Christmas Miracle! Young Reindeer Receives Life-Saving Blood Transfusion From Brother

Little Buddy with Dr. Melissa Fenn. Photo by Stephan Wagner.

While Santa’s reindeer are most likely in the North Pole recovering from an eventful Christmas Eve, another reindeer named Little Buddy continues to recuperate on a small farm in Shortsville, N.Y.

Last month, Mike Schaertl was looking forward to Little Buddy’s first holiday season with his older brother Moose, when the five-month-old reindeer became gravely ill.

According to Sarah Bassman of the Cornell University Chronicle, Schaertl called his veterinarian, Dr. Michael Cary, also a reindeer owner, at the Towne & Country Veterinary Hospital. Cary immediately referred Schaertl to the Cornell University Equine and Nemo Farm Animal Hospital.

Tragically, by the time Little Buddy arrived, his condition had quickly worsened leaving him lethargic, open-mouth breathing and suffering from a high fever.

Dr. Melissa Fenn, Large Animal Internal Medicine resident, began stabilizing the ailing reindeer immediately with oxygen and fluids.

Initial bloodwork diagnosed Babesiosis, a potentially fatal parasitic disease spread by ticks. The parasite was invading and destroying Little Buddy’s red blood cells, making him severely anemic.

Fenn and her team ordered the appropriate medication to combat the parasite and monitored him closely overnight in the ICU.

Sadly, despite their efforts, the next morning, Little Buddy’s health had continued to deteriorate. Because of his anemia, there was an inadequate amount of oxygen being delivered to his tissues, a problem requiring a blood transfusion.

“We were very worried about Little Buddy,” noted Fenn in a statement issued by Cornell University’s College of Veterinary Medicine. “Most reindeer that present to the hospital with this disease do not survive.”

While his prognosis was unclear for some time, WAN is thrilled to report that Little Buddy did survive but not without enduring a few scary bumps along the road to recovery.

Fortunately, Moose had traveled with Little Buddy to the hospital. Reindeer are social creatures who gain comfort from being in their herd, so Fenn knew that bringing in Moose, Little Buddy’s herd-mate, and half-brother, would ease his stress. Moose would also be able to donate the blood that Little Buddy badly needed for a transfusion.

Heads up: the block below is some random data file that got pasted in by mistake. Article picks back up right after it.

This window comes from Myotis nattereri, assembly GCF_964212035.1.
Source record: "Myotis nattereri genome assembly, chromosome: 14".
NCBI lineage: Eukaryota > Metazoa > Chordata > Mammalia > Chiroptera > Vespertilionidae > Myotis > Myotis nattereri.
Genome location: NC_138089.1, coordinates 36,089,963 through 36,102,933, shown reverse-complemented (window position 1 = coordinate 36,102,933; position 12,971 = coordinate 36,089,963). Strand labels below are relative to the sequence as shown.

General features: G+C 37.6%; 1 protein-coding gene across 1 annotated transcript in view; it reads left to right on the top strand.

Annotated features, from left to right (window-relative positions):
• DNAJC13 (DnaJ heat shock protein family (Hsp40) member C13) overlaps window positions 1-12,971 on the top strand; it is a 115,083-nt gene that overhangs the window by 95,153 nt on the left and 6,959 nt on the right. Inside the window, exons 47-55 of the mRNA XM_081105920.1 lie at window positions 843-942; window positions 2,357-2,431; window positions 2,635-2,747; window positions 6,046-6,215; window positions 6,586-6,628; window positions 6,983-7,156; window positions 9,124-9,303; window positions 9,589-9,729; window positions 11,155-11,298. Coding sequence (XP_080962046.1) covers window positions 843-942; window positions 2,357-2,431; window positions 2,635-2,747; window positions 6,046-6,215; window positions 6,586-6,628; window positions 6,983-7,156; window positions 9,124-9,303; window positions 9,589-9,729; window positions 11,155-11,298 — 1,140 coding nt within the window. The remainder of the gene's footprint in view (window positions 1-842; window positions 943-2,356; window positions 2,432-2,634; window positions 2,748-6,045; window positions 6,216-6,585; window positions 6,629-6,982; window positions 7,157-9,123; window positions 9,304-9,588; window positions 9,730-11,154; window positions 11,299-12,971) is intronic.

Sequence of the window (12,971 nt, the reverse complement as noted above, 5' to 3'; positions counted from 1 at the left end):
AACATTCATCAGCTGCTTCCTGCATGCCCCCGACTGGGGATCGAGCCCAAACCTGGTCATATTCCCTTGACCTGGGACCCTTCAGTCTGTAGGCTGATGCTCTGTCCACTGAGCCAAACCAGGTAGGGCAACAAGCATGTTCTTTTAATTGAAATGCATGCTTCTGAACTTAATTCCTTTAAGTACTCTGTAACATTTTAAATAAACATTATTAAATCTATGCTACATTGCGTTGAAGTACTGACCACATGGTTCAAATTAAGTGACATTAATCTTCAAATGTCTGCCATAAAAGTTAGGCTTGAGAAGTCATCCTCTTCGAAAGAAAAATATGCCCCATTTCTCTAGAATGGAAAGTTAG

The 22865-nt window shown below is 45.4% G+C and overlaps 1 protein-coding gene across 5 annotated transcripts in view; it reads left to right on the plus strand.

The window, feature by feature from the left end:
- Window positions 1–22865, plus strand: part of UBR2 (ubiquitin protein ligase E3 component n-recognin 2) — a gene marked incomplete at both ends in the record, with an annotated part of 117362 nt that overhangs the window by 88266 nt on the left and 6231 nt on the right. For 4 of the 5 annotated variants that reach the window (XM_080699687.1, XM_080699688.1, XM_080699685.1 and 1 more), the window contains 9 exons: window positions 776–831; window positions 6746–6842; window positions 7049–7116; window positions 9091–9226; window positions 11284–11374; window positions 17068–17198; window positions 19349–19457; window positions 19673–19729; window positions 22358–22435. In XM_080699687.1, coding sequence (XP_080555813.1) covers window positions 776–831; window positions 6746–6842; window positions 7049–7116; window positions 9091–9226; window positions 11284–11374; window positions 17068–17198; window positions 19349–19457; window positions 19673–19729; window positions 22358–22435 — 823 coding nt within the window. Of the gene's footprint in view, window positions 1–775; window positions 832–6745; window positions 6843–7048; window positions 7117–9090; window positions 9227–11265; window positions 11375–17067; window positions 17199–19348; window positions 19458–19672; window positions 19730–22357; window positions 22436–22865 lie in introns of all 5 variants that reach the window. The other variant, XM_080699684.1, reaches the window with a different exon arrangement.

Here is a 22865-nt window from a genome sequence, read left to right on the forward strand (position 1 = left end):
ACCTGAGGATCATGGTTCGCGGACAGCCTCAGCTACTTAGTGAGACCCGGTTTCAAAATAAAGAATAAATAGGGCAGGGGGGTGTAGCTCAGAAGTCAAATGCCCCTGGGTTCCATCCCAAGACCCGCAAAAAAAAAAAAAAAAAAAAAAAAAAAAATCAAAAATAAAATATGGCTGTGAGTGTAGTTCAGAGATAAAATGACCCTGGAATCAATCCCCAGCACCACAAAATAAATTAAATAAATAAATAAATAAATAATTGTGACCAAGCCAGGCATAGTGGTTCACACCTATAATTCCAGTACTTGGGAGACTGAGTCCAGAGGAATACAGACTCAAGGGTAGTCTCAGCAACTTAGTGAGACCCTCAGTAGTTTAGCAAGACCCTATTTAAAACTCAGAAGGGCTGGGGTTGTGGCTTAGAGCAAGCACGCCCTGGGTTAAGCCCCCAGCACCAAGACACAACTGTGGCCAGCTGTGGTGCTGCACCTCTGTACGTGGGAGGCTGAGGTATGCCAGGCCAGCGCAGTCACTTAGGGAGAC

Dr. Melissa Fenn (left) with Little Buddy (left) and Moose. Photo by Stephan Wagner.

The Cornell University Equine and Nemo Farm Animal Hospital are equipped to keep many species of large animals, though special care and consideration was needed for Moose and Little Buddy.

For example, bars and a grillwork on equine stalls would present some hazard to reindeer antlers and they could get stuck. The hospital retrofitted an existing padded stall normally used for horses with neurologic conditions.

The stall was also ideal because it was closest to the end of the barn, where the door could be opened to let in some cool November air. Little Buddy needed cold temperatures to be comfortable, so large box fans were hung in the stall as well.

After a week, the treatments including Moose’s blood transfusion had worked. He was more energetic, interactive, and there was no longer any evidence on his blood smear of the organisms that originally threatened his life.

Both reindeers were discharged with a clean bill of health and returned to their home in time for the holidays.

“We are extremely lucky to have a facility like Cornell’s so close by,” Schaertl said. “Our referring vet, Dr. Mike Cary, knew exactly what had to be done and he knew that Cornell was the best place to give Little Buddy a chance at surviving this almost always fatal disease. The superb staff at Cornell, led by Dr. Fenn, was in daily contact with us and Dr. Cary. Through their efforts, Little Buddy is still able to bring smiles to hundreds of children this holiday season.”

WAN has no doubt that many adults are smiling as well because of Little Buddy, Moose, their kind-hearted human father, Dr. Fenn and the tremendous, compassionate work that saved this little reindeer’s life, and the lives of so many other deserving animals.

Merry Christmas!!!

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